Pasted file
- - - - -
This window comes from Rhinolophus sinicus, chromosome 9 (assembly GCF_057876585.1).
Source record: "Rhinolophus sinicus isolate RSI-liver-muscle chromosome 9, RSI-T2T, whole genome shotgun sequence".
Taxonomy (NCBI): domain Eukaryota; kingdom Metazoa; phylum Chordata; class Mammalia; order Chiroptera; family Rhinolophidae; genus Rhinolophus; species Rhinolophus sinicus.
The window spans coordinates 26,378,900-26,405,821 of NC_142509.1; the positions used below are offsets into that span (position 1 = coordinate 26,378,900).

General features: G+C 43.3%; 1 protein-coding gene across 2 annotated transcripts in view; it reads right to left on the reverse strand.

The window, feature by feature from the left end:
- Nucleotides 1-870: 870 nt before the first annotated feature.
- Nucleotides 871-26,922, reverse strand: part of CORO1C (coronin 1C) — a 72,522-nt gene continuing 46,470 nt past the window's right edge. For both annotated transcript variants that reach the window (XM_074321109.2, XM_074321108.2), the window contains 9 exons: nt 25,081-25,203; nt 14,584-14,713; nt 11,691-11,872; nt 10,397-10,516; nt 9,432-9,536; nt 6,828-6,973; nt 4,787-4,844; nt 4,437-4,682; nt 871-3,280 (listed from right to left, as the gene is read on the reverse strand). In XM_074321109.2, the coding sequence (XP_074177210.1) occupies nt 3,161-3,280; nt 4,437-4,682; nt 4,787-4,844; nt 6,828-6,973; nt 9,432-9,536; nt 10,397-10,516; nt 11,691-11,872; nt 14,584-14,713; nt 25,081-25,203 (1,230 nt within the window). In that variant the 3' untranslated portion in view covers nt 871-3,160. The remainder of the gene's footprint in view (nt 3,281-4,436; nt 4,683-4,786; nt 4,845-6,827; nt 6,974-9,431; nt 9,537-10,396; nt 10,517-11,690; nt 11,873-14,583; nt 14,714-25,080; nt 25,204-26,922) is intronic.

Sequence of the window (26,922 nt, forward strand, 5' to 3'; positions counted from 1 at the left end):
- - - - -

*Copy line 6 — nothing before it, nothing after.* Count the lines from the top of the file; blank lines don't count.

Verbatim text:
The window, feature by feature from the left end: